Putting Skills to Work, BCG Education Fund

Register Now - Sold Out. To be placed on a waitlist, please e-mail Courtney Holmes.

“Putting Skills to Work” is an intensive day of learning, sponsored by the BCG Education Fund, which focuses on skills needed by all genealogists and advocates quality research. Topics are geared to intermediate and advanced practitioners. The registration fee of $110 includes lunch, hands-on exercises, and handout. The workshop is limited to sixty students and registration for the NGS Conference is not required to enroll. The workshop usually fills up quickly so register on 1 December 2013 at http://conference.ngsgenealogy.org/event-registration/ or as soon thereafter as possible.

Program

Vic Dunn, CG, will lead the session, “I Rest My Case: Constructing a Convincing Proof Argument.” You’ve spent hours searching for proof in basements and attics of court houses, requesting antiquated manuscripts from archives and libraries, and combed every feasible Internet site. At last, you find the evidence to prove that complex, seemingly unsolvable, relationship. You can breathe a sigh of relief and move on to the next generation or project. But, STOP! It’s time to commit your findings to writing for posterity either in a proof summary or a proof argument.

This session addresses the difference between proof summaries and proof arguments and examines which type of presentation is appropriate based on evidence located in the investigation. Hands-on exercises include constructing a convincing, organized proof argument for a case study.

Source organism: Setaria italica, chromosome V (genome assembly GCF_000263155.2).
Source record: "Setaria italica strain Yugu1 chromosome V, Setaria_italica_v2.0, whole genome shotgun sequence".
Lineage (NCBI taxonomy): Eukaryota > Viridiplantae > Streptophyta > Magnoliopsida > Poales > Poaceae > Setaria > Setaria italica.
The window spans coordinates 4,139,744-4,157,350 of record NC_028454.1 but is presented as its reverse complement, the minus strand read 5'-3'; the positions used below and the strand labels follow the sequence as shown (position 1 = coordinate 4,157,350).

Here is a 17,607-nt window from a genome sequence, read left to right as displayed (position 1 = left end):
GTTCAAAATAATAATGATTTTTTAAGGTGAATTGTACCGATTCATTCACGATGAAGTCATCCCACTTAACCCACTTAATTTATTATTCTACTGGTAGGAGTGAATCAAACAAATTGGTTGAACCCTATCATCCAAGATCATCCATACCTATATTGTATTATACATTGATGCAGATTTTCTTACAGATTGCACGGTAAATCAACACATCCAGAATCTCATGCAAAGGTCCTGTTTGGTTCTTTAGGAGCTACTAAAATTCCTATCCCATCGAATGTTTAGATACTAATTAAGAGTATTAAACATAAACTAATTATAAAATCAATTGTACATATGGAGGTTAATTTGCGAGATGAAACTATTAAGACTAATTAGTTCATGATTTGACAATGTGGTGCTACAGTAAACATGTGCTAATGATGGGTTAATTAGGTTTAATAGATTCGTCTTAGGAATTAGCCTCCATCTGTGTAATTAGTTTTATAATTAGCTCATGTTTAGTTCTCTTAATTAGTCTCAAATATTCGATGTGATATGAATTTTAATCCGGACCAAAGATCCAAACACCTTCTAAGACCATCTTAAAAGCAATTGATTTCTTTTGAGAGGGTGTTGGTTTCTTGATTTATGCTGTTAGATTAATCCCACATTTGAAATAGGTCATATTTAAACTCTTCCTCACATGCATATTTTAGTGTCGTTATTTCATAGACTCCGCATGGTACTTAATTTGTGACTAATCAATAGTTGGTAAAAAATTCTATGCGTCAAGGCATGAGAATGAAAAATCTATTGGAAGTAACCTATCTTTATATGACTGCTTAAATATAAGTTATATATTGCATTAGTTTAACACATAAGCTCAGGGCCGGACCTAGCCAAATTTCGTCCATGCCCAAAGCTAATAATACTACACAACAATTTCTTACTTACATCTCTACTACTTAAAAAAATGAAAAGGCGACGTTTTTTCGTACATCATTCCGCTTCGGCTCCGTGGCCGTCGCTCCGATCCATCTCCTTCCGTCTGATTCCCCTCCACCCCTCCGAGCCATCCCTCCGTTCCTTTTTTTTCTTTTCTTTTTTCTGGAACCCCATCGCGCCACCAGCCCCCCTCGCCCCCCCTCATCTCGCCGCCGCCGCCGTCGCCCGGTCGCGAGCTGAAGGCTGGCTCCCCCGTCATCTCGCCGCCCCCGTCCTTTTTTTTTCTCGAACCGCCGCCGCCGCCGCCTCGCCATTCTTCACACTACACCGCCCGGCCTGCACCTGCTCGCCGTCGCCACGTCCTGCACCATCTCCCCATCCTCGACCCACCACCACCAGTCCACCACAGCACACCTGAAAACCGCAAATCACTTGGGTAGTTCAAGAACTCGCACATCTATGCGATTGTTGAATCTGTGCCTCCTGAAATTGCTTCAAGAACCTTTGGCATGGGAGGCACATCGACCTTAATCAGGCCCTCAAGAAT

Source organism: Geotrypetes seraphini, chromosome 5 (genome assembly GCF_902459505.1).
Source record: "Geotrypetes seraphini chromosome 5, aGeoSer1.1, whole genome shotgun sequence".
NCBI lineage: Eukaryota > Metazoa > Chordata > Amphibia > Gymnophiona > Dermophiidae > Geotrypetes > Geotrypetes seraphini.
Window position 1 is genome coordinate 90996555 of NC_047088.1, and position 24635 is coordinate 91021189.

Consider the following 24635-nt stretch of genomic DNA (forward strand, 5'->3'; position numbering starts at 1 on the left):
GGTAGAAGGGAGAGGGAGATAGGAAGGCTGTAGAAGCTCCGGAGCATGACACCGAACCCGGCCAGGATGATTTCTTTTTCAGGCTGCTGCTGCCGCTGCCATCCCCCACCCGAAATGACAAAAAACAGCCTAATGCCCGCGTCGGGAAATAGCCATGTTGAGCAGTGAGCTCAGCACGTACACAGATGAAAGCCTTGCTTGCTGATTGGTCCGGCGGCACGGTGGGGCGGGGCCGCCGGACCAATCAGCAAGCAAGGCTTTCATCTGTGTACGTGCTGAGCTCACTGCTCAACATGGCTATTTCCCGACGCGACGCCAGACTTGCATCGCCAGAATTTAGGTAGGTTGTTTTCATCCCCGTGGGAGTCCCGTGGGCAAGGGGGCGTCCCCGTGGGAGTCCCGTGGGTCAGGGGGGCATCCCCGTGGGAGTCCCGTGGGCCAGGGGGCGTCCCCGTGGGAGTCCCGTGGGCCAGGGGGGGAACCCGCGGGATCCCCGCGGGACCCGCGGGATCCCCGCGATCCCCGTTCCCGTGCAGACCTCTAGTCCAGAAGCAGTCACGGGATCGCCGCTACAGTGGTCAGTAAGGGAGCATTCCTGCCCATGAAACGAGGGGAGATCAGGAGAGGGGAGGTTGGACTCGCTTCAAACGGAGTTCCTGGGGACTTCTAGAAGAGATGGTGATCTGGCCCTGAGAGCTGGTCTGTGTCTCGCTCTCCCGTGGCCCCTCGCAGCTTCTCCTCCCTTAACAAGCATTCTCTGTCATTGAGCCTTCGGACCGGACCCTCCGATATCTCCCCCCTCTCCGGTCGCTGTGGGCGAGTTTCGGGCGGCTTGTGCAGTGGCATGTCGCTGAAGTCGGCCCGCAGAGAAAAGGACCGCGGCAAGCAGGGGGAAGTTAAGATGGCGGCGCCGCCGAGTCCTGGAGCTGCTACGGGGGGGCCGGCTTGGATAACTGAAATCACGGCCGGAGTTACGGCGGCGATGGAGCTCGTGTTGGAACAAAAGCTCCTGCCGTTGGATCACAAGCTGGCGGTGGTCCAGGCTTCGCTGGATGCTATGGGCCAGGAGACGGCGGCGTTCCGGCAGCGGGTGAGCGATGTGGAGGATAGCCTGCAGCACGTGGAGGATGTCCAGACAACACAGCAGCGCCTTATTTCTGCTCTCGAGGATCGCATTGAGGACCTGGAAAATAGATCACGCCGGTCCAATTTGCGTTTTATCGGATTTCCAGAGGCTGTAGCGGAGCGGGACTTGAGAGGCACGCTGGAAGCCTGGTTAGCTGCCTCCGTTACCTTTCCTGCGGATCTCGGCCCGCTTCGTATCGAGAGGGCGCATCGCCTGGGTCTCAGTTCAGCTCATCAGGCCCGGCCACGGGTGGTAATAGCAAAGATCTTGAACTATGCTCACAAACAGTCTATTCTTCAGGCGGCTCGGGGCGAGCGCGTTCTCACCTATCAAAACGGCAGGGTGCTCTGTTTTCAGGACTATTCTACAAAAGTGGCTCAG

Dunn is a board-certified genealogist and a full-time professional researcher. An instructor for the Virginia track at the Institute of Genealogy and Historical Research at Samford University in Alabama, he is a frequent contributor to major genealogical publications including feature articles in the National Genealogical Society Quarterly, NGS Magazine, BCG OnBoard, Magazine of Virginia Genealogy, and Virginia Genealogical Society Newsletter. He is a current governor of the Virginia Genealogical Society, and a past trustee of the Board for Certification of Genealogists and treasurer and board member of NGS.

Sharon Tate Moody, CG, will lead the session, “Passing Out the Property:

The Probate Process.” Death impacts family, friends, and associates emotionally and financially. Estate assets pass to others according to the testator’s will or as intestate law requires. Both procedures usually create multiple documents pointing to relationships and providing insight into the deceased’s life. From hands-on exercises participants will analyze probate documents for clues which support hypotheses or lead to other resources or conclusions about the decedent’s identity or kinships.

Moody is a retired law enforcement officer whose career with a major metropolitan Atlanta police department spanned twenty-eight years. During this time, she became a Georgia state certified law enforcement instructor and graduated from the FBI National Academy. Through her experiences, she brings a unique perspective to finding evidence and establishing proof in genealogical investigations.

Sharon qualified as a board-certified genealogist in 2001. Her specialties include court and land records, Civil War, research methodology, and editing and writing family histories. She lectures widely in the United States, including conferences of the Federation of Genealogical Societies and the National Genealogical Society. Her substantial contributions to the genealogical community include service as past president of the Georgia Genealogical Society and a founding trustee of the Friends of the Georgia Archives. Her weekly column, “Heritage Hunting,” appears in the Tampa Tribune.

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